Fleets warned to explain limits of partial automation
Fleets must ensure drivers know the limitations of assisted driving technologies before the benefits to road safety are realised, Thatcham Research has warned.
The organisation’s head of research, Matthew Avery, said it was working with the car insurance industry to ensure carmakers and regulators make a clear distinction between assisted vehicles, which still require drivers to have control, and fully automated models.
As the forthcoming Automated and Electric Vehicles Bill passes through Parliament, it has published a white paper setting out 10 criteria which must be present to ensure a vehicle can be termed as ‘automated’, in order to prevent driver confusion over their own level of responsibility behind the wheel.
But Avery warned that fleets need to get involved too, to make sure that drivers know what vehicles can and can’t do: “I think the thing [fleets] can really provide support with is education to the driver to say: ‘These systems are good. These systems are going to make driving more comfortable, certainly for long-distance fleet drivers on the motorway. You should be using this technology, it’s good, it makes you safer. However, you are still the backstop. Don’t start compromising your safety, thinking, ‘Well, it’s actually safe for me to use my mobile phone here as the car is driving for me so I’ll just check that text message.’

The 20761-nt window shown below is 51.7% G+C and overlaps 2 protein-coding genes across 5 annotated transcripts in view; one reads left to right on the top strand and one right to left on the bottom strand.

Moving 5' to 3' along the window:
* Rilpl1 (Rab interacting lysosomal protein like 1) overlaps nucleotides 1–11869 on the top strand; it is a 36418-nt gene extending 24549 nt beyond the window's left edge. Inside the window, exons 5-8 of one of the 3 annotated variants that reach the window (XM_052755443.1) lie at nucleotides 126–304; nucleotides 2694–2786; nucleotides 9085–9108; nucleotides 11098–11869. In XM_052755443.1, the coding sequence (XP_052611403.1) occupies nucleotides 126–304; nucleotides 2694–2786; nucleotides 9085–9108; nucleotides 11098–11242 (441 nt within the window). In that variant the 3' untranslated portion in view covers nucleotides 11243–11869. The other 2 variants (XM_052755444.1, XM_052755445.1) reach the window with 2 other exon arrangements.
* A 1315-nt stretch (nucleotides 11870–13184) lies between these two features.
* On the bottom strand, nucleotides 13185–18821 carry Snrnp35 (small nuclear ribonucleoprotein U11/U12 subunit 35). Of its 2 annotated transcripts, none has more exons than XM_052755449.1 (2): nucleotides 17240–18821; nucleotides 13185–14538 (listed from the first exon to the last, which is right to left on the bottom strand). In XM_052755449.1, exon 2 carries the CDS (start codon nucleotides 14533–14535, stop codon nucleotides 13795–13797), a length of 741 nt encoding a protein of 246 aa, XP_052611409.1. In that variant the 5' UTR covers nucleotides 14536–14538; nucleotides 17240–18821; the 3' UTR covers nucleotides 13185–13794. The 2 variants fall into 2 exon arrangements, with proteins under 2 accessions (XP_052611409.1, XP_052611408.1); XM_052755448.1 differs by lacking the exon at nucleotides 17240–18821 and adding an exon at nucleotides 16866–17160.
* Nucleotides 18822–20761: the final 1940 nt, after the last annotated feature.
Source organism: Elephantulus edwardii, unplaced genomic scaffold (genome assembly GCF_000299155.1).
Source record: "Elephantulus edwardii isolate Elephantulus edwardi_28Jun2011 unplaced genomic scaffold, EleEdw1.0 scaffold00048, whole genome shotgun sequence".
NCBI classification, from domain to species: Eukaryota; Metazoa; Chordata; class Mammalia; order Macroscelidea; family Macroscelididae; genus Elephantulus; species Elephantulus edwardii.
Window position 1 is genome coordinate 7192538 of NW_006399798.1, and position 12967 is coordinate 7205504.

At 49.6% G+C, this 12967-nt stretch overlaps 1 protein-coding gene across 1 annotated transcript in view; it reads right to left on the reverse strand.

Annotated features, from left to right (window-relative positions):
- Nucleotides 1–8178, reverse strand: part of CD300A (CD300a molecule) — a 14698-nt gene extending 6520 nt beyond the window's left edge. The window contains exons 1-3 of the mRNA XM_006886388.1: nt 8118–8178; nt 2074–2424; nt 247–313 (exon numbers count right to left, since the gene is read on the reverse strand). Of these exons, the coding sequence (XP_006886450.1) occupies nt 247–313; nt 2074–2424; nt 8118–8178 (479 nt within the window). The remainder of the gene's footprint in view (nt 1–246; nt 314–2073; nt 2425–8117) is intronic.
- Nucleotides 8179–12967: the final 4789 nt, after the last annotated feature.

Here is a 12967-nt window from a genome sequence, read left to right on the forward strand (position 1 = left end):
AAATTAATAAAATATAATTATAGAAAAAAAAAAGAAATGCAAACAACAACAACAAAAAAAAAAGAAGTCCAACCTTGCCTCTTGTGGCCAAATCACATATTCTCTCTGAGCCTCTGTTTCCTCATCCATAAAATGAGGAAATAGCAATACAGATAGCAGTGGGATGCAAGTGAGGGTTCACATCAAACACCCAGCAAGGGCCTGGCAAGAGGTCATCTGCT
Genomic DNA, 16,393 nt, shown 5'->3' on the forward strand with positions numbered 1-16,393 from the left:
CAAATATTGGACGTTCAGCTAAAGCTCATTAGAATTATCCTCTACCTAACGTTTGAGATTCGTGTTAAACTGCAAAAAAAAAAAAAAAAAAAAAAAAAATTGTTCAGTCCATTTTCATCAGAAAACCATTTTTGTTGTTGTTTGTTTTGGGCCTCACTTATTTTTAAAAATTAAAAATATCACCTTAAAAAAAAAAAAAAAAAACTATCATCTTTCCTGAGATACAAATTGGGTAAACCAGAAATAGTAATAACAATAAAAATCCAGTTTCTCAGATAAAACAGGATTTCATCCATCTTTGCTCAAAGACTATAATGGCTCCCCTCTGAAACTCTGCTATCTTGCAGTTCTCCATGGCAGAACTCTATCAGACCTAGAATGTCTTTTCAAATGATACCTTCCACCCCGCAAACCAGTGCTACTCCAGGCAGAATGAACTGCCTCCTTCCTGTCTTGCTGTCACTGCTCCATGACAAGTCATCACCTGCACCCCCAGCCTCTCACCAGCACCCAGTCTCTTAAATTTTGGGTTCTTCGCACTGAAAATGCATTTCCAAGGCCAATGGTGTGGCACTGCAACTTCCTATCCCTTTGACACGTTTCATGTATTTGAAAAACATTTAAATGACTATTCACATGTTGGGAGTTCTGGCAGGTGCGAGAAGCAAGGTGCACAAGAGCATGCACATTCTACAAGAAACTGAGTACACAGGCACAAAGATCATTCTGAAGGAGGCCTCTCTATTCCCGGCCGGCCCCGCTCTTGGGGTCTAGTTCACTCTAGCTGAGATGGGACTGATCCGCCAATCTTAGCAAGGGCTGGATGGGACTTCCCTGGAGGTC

“There has to be education to say, “No, it’s still illegal, you’re still liable, the law hasn’t changed there at all. These systems are there to support you, but you ultimately as the driver are still responsible.’”
He also called on fleets to have their say with government to make sure the distinction between assisted and automated driving is clear, adding: “The Government is consulting on the Automated and Electric Vehicle Bill on the different levels of automation – feeding into the Centre for Connected and Automated Vehicles (CCAV) about their use on fleets.
“We think fleets should be engaged in the process – because fleets are an important stakeholder. They should encompass and embrace the technology, they should be telling their drivers, “It’s good, use it – but use with respect and keep it safe.’”